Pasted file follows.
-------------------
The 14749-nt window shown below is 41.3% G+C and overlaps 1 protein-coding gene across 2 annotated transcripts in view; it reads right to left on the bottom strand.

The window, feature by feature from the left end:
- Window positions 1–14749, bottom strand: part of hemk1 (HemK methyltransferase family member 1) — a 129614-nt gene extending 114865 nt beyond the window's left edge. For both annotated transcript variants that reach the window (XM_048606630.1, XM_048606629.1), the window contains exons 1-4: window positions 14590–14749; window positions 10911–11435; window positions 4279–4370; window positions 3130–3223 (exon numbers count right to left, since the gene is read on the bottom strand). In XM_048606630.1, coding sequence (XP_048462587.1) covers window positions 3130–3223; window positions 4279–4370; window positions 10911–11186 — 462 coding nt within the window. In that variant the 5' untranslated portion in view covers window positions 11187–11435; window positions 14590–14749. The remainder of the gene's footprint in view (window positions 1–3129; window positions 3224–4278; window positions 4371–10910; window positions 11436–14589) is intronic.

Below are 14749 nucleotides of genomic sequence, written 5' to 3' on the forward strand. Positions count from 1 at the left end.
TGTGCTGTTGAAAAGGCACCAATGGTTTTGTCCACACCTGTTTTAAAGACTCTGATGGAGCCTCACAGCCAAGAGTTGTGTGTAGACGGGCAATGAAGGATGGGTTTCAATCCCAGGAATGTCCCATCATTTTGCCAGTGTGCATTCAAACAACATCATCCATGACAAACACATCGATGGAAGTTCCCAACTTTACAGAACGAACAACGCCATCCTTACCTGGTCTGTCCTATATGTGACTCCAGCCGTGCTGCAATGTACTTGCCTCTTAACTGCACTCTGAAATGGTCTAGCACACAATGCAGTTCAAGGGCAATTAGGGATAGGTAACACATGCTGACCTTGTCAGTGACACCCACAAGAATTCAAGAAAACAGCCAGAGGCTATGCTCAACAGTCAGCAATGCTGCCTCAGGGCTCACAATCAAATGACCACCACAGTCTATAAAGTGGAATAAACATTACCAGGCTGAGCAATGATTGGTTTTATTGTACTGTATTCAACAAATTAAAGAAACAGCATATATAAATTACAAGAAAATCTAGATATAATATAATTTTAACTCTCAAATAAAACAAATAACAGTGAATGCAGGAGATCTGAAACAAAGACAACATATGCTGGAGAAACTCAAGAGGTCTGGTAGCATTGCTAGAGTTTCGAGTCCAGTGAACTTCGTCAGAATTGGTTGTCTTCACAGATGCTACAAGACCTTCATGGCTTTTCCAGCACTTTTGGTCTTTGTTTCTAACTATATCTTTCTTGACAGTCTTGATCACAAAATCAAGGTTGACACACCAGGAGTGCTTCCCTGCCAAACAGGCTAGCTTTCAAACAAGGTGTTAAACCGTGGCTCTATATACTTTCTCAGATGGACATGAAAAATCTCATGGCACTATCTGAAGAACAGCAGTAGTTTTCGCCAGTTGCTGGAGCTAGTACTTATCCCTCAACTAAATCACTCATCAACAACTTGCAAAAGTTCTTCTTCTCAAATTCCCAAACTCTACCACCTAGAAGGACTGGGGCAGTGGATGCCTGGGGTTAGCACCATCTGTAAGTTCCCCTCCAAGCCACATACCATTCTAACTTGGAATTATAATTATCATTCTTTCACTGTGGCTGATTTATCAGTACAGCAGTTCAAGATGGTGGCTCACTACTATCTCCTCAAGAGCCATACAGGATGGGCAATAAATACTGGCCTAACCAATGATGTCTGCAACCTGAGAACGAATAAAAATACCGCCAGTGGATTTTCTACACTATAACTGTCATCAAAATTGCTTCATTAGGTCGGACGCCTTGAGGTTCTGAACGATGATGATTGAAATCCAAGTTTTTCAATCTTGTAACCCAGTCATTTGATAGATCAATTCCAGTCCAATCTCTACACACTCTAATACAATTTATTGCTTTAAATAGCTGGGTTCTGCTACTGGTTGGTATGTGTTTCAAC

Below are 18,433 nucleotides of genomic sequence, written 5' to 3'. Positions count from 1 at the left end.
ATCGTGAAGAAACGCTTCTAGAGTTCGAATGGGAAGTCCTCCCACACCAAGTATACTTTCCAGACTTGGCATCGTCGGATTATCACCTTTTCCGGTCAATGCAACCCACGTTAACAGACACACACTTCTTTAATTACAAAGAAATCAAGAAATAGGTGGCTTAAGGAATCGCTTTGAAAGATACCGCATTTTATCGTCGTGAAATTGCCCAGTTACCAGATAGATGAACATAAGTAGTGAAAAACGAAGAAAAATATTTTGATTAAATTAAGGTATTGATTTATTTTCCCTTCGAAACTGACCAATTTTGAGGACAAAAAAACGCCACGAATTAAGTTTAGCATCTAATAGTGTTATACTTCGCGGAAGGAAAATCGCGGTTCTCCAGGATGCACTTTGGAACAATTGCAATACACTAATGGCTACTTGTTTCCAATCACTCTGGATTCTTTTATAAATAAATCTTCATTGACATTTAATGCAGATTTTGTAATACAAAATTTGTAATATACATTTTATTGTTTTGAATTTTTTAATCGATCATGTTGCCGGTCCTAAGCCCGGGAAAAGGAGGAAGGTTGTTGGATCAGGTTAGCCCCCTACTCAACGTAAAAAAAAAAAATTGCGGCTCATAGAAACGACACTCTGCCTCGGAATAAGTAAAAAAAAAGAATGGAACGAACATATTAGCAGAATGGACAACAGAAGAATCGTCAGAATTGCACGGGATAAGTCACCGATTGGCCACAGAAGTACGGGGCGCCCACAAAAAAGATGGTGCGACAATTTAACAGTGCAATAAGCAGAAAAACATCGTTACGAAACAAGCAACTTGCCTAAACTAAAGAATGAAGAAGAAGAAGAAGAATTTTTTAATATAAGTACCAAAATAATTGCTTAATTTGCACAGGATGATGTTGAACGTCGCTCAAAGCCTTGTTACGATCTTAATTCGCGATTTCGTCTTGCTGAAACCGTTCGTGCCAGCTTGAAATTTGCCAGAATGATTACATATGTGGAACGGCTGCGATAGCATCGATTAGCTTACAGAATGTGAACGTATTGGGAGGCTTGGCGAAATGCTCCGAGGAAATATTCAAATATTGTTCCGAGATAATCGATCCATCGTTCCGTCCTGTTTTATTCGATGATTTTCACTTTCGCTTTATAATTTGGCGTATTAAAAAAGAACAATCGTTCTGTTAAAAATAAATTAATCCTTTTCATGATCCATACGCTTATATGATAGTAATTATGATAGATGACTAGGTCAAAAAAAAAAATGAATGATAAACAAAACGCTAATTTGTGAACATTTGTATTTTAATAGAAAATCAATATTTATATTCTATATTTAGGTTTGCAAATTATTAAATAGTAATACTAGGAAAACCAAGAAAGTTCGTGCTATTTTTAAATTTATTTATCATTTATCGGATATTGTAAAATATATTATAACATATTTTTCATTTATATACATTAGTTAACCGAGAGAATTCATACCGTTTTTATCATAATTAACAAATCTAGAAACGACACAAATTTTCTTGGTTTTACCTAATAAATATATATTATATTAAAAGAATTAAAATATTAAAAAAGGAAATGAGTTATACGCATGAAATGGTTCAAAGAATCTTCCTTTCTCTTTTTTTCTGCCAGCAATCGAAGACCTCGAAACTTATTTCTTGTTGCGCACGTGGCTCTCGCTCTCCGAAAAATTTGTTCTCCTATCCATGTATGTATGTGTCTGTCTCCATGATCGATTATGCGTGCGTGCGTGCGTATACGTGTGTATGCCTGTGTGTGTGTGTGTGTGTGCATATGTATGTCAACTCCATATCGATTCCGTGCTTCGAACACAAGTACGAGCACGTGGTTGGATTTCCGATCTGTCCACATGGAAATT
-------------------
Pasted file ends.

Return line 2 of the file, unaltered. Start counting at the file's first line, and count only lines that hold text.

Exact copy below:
The window, feature by feature from the left end: